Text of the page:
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Osteoarthritis

Arthritis

Osteoarthritis (OA) is a gradual wearing down of the cartilage in a joint, causing pain and limiting movement.

About

Over the years, wear and tear affects cartilage in the joints, causing pain, weakness and stiffness. This is known as osteoarthritis. It can affect any joint but is most common in the knees, hip, spine, hands, and ankles. It's a degenerative condition and often starts in people over 50-years-old but can be much younger.

Need to know

  • What happens icon plus

    Osteoarthritis develops when the shock absorbing cartilage and related structures in your joints wear away. OA is more common as you get older. This is because a person's joints wear down naturally over time, after years of use. Obesity and joint injury are also factors. Sometimes conditions such as rheumatoid arthritis, gout or pseudogout cause the cartilage to wear away, leading to osteoarthritis Symptoms of the condition include: - Pain — this can become worse when you move your join, weight bear, or at the end of the day - Stiffness — your joints may feel stiff especially after rest - Swelling — hard of soft swelling of the affected joint.
  • How to prepare icon plus

    Osteoarthritis is often picked up during routine health checks, but you can ask your doctor for a diagnosis if you think you have the condition. The doctor will test your joint for tenderness, creaking or grating sounds (crepitus), bony swelling, excess fluid, reduced movement, joint instability and muscle weakness. They may also recommend x-rays, which show bony spurs or narrowing spaces between bones. MRI scans are also used to show changes in soft tissues such as thinning cartilage, and worn tendons and muscles.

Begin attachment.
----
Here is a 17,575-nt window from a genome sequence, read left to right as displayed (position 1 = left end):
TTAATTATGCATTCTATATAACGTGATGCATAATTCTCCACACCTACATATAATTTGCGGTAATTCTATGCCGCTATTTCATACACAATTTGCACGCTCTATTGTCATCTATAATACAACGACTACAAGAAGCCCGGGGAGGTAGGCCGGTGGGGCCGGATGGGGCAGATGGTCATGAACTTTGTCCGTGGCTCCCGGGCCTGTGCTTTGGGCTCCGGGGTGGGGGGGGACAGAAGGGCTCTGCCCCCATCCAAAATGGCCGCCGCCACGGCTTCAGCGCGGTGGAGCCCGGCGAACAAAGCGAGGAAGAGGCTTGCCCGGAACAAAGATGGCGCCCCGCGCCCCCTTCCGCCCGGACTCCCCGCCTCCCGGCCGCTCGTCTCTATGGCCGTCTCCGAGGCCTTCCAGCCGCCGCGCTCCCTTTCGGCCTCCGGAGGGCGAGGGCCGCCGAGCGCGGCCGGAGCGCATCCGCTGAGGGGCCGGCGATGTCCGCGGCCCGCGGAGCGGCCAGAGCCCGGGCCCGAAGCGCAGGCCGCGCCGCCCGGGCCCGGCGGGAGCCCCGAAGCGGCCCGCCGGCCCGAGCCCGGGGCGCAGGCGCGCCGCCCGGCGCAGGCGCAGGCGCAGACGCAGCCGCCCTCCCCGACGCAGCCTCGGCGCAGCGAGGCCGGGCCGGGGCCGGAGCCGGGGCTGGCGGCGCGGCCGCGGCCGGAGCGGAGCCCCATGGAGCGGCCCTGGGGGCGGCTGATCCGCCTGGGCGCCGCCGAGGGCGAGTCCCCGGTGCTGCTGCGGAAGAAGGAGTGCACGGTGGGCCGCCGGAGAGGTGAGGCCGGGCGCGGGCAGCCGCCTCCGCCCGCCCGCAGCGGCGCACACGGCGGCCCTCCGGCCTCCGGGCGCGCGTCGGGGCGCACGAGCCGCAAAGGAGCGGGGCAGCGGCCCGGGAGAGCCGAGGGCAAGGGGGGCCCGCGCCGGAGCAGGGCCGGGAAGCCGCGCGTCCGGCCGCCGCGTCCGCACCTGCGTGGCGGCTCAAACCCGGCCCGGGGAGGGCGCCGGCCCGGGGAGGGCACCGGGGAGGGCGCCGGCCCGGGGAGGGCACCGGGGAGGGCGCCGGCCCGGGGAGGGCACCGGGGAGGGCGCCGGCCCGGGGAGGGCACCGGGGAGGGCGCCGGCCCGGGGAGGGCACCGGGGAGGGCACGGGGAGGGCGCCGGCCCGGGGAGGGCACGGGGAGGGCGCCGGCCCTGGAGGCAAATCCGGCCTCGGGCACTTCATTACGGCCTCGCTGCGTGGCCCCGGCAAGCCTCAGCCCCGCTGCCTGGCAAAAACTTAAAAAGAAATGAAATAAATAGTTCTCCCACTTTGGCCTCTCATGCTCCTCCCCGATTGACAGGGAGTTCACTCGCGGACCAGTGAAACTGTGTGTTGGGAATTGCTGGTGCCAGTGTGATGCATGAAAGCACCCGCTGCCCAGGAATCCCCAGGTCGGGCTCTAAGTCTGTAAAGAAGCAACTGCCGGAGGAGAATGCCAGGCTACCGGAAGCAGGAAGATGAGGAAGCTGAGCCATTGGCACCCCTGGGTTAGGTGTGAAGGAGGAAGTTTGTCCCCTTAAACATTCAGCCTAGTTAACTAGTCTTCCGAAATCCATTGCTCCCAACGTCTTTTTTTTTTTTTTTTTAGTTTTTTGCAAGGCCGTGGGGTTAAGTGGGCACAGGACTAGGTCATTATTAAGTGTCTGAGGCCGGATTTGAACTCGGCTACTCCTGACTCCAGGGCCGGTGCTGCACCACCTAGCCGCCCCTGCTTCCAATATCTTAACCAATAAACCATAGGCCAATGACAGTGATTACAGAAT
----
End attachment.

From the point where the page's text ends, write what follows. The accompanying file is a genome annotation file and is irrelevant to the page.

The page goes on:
• Afterwards icon plus

    Most cases of arthritis are treated with activity modification, changes in diet and exercise. Swimming is a good exercise that can help. Pain killers and steroid injections can help relieve symptoms. If these measures do not work, keyhole surgery may be recommended to clear debris in the joint and try to restore mobility. Joint replacement surgery is also available and may be recommended for worn knees, hips, ankles, and shoulders. Here, the worn joint is replaced with an artificial joint to restore mobility and relieve pain. In some circumstances fusion surgery is recommended, but your specialist will discuss the best option for you.
Consultant in theatres

Our consultants

We're proud to work with leading experts across a range of medical fields, whose skills are matched by their integrity and compassion.

Our facilities

From complex surgery to straightforward procedures, we provide exceptional care across our network of hospitals, outpatient centres and specialist clinics.

Request an appointment

We're happy to help you make an appointment with one of our experienced consultants.

This content is intended for general information only and does not replace the need for personal advice from a qualified health professional.
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